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Images of WWI In order to get a better perspective on what it was like during the Great War, I have complied a “photographs” of soldiers, battlefields,

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Presentation on theme: "Images of WWI In order to get a better perspective on what it was like during the Great War, I have complied a “photographs” of soldiers, battlefields,"— Presentation transcript:

1 Images of WWI In order to get a better perspective on what it was like during the Great War, I have complied a “photographs” of soldiers, battlefields, the weapons of the war, the dead, quotes, and artwork. In order to get a better perspective on what it was like during the Great War, I have complied a “photographs” of soldiers, battlefields, the weapons of the war, the dead, quotes, and artwork. In your viewing, take notes on: In your viewing, take notes on: 1. images that surprised you, 1. images that surprised you, 2. images that horrified you, 2. images that horrified you, 3. daily life of a soldier 3. daily life of a soldier

2 Do Now: Set up notes: images of WWI Set up notes: images of WWI Be sure you have a photocopy of the poem: “Dulce et Decorum Est” Be sure you have a photocopy of the poem: “Dulce et Decorum Est” Read the assignment on the back, while I take attendance Read the assignment on the back, while I take attendance Oral History Project: Due on Tuesday. 100pts. Oral History Project: Due on Tuesday. 100pts. Hmwk #8 – 186 – 195 – Wednesday. Hmwk #8 – 186 – 195 – Wednesday. Hmwk #9 – WWI Newspaper – Friday 50pts. Hmwk #9 – WWI Newspaper – Friday 50pts.

3 Images of WWI

4 Soldiers running across No Man’s Land

5 Trench Warfare

6 Soldiers in the Trench

7 Western Front Eastern Front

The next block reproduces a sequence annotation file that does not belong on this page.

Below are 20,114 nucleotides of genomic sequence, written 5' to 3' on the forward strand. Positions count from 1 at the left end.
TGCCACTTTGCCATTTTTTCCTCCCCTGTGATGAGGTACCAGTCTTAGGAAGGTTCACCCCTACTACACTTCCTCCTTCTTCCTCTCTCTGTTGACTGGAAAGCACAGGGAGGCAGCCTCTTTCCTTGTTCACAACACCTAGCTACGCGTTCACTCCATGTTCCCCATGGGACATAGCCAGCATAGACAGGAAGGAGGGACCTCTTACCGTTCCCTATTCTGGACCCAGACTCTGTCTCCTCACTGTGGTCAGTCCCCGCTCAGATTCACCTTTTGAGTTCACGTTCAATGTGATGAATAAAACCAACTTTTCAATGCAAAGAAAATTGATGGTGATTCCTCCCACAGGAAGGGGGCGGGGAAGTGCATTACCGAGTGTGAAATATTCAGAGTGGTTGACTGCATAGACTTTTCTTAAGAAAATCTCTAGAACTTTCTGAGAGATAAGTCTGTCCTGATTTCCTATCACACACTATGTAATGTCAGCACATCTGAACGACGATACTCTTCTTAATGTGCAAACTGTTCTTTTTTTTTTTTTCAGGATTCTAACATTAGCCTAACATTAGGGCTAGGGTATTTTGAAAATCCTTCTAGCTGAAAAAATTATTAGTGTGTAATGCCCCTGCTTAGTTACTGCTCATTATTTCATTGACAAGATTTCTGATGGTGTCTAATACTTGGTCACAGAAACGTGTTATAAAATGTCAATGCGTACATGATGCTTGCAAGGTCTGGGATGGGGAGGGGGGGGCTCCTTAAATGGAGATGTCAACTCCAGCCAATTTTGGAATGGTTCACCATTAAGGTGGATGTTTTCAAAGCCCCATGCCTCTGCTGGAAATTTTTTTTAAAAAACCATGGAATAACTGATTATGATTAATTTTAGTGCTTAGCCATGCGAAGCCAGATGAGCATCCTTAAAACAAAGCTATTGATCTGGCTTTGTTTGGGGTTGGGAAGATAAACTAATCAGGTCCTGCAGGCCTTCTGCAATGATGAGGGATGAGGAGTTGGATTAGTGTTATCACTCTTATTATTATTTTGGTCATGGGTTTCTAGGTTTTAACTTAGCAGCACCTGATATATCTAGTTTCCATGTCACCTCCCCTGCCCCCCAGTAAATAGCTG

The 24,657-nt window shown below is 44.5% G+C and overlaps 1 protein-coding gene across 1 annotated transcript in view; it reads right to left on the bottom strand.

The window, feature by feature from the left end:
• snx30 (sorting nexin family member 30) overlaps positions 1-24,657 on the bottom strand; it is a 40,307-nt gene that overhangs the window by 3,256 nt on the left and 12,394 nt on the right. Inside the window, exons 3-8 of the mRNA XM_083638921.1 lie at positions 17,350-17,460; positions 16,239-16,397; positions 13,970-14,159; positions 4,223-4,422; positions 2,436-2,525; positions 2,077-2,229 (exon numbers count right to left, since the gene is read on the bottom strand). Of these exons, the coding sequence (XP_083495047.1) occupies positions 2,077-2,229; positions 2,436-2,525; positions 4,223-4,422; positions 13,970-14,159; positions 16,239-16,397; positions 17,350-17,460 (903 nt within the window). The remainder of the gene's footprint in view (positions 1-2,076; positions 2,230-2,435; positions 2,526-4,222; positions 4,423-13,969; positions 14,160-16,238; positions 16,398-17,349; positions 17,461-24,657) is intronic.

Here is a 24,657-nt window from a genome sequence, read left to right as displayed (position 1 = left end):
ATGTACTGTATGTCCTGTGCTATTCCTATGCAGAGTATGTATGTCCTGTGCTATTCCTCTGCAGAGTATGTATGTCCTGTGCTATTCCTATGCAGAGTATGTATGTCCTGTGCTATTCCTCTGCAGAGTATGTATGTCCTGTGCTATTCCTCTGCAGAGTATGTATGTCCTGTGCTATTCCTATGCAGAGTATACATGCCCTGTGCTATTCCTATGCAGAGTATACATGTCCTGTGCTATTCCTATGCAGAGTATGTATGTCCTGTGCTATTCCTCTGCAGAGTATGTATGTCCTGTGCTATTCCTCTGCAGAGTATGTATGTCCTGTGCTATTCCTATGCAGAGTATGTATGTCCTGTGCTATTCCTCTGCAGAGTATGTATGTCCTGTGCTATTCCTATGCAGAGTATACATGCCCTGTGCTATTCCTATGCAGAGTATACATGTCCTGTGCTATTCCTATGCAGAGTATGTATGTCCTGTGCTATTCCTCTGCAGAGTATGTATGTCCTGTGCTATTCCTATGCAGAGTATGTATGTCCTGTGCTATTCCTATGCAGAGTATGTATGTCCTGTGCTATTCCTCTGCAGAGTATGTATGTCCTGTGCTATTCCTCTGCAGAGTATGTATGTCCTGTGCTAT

8 Images of WWI Verdun: Cloister of the Hotel de la Princerie

9 Images of WWI After the shelling of Verdun

10 Images of WWI Before: Village of Esnes is shelled

11 Images of WWI After the shelling of Village of Esnes

12 Images of WWI A German tank caught in a British Trench

13 Images of WWI Death of a French regiment

14 Images of WWI German remains at Verdun

15 WWI Art – a new genre

16 What does this picture represent?

17 Over the Top by John Nash

18 John Nash, Oppy Wood, 1917

19 SUNDAY MORNING AT CUNEL by Harvey Thomas Dunn

20 John Singer Sargent Gassed

21 Eric Kennington, Gassed and Wounded, 1918

22 Frequent site of soldiers on their free time

23 American Soldiers

24 Images of WWI Gas Shells exploding in “No Man’s Land”

25 Images of WWI A common site in WWI: The Gas Mask

26 Wounded through the Trench

27 Images of WWI Germans in the Trench

28 Images of WWI Russians fighting while under gas attack

29 Images of WWI “NO Man’s Land” Referred to the territory between the opponents trenches. Soldiers were told to “go over the top” out of the trench by commanding officers almost to certain death by machine gun fire. Barbed wire and pits from artillery fire made it nearly impossible for attacking units to survive.

30 Images of WWI British poet Wilfred Owen, later killed in action during the war, wrote: British poet Wilfred Owen, later killed in action during the war, wrote: "No Man's Land is pocket marked like the body of foulest disease and its odor is the breath of cancer...No Man's Land under snow is like the face of the moon, chaotic, crater-ridden, uninhabitable, awful, the abode of madness." "No Man's Land is pocket marked like the body of foulest disease and its odor is the breath of cancer...No Man's Land under snow is like the face of the moon, chaotic, crater-ridden, uninhabitable, awful, the abode of madness."